(c) 2009, Los Angeles Times
MEXICO CITY -- The book that Venezuelan President Hugo Chavez gave his U.S. counterpart, Barack Obama, has long been regarded as a bible for the Latin American left, found on the bookshelves and university reading lists of a generation of students of the region.
"Open Veins of Latin America" recounts, as its subtitle says, "Five Centuries of the Pillage of a Continent" -- the harvesting of the region's cotton, rubber, coffee, fruit and other resources by U.S. and European powers. It posits, from a Marxist viewpoint, that such exploitation is the root cause of Latin American poverty.
When the book was published in 1971, Publishers' Weekly called its Uruguayan author, Eduardo Galeano, "both impassioned and a hard-nosed scholar." Galeano was a hero to the left, although ridiculed by the right and for many years persecuted by military dictatorships.
Galeano fled his native Uruguay after a military coup in 1973 and ended up in Argentina. A few years later, he fled military rule there. "Open Veins" and other works were banned in many parts of South America, until the continent began to return to civilian elected governments in the 1980s.
A decade ago, "Open Veins" was attacked by a more conservative literary movement and featured in an irreverent publication, "Manual of the Perfect Latin American Idiot." Most of Galeano's work was translated to English by a British-born member of the Communist Party in the U.S., who was deported in the 1950s. Galeano, who is journalist, historian and essayist, has said his work cannot be pigeon-holed in a single category because of his mix of poetic imagery with hard political treatise.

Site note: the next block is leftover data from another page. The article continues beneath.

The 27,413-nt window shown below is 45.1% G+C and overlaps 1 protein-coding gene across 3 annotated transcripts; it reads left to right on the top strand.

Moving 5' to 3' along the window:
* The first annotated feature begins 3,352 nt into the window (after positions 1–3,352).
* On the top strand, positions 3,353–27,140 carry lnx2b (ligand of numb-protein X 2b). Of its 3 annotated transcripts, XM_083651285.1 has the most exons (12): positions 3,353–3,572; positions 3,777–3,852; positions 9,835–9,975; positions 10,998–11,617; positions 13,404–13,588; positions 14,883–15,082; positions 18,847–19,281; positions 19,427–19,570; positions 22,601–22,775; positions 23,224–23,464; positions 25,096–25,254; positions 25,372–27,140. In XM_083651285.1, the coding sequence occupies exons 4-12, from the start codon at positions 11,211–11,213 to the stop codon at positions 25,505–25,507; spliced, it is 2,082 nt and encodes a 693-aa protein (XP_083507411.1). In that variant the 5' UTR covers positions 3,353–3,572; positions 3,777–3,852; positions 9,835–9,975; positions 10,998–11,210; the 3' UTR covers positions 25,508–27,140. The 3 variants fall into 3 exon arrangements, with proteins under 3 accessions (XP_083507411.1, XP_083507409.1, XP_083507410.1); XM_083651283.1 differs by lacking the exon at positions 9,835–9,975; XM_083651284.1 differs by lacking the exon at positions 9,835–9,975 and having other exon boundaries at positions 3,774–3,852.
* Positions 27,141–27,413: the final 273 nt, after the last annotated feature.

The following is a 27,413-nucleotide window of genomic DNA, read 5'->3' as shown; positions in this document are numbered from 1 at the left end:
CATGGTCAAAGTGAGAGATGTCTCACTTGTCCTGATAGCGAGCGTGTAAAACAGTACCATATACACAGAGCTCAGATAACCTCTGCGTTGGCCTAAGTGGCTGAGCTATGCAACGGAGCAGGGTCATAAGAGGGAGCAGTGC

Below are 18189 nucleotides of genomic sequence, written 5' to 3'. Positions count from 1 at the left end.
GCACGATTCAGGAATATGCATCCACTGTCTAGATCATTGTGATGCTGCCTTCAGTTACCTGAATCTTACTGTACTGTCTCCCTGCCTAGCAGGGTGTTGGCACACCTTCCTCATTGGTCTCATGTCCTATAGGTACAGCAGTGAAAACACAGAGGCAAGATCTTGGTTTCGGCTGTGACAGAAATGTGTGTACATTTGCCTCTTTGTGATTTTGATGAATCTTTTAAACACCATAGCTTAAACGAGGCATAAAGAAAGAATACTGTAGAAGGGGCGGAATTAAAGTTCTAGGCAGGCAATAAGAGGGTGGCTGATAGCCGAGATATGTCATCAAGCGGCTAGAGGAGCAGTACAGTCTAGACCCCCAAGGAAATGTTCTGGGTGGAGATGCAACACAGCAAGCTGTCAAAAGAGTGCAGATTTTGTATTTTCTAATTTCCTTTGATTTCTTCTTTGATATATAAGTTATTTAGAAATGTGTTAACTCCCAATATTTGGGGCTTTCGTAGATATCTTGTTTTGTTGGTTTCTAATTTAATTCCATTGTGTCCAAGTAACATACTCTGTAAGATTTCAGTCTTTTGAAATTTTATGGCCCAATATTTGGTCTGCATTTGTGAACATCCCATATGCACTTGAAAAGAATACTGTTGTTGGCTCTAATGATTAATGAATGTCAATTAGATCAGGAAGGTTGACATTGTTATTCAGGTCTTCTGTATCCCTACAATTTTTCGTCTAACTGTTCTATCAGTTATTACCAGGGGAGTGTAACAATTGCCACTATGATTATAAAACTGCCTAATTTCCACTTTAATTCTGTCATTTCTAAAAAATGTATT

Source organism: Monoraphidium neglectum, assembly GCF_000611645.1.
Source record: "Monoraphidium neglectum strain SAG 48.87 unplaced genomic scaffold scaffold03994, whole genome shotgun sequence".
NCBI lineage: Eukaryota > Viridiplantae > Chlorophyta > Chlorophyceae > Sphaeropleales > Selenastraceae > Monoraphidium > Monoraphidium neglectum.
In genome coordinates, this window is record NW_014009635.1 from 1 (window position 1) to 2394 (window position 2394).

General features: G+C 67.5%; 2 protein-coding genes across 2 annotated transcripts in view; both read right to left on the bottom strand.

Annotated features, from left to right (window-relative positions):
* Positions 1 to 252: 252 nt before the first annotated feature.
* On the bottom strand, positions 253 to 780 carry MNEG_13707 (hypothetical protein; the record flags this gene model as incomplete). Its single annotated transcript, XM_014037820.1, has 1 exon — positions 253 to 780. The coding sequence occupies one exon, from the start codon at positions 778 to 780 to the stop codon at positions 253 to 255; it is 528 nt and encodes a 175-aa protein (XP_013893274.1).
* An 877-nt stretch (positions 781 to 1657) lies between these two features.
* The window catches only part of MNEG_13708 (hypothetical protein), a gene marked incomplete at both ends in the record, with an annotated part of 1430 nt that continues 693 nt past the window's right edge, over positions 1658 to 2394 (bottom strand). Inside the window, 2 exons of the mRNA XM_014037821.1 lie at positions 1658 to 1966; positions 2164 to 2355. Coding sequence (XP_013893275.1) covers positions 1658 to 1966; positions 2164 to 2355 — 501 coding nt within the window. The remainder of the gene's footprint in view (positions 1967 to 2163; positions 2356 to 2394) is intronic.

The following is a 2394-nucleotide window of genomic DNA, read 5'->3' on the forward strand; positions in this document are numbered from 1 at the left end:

As classic as the book was in Latin America, it had become somewhat obscure in mainstream U.S. circles until the Chavez endorsement. A paperback version jumped from position 54,295 at the online retailer Amazon.com to the No. 2 slot, practically overnight, news agencies reported.
Galeano, now 68, remained pointed in his criticisms during a book tour in Mexico City earlier this month.
"The contemporary world is not democratic but profoundly fascist, chauvinistic, militaristic," he was quoted telling an audience of several thousand university students who waited in line for hours to see him.
He went on to say, however, that he was pleased to see that an "almost black" candidate, referring to Obama being biracial, had been elected president of the United States and hoped that might help end racism.
If reports from the Chavez-Obama exchange are to be believed, the book offered by the Venezuelan leader was in Spanish, and the U.S. president does not read the language. Why Chavez didn't give him an English version is anyone's guess.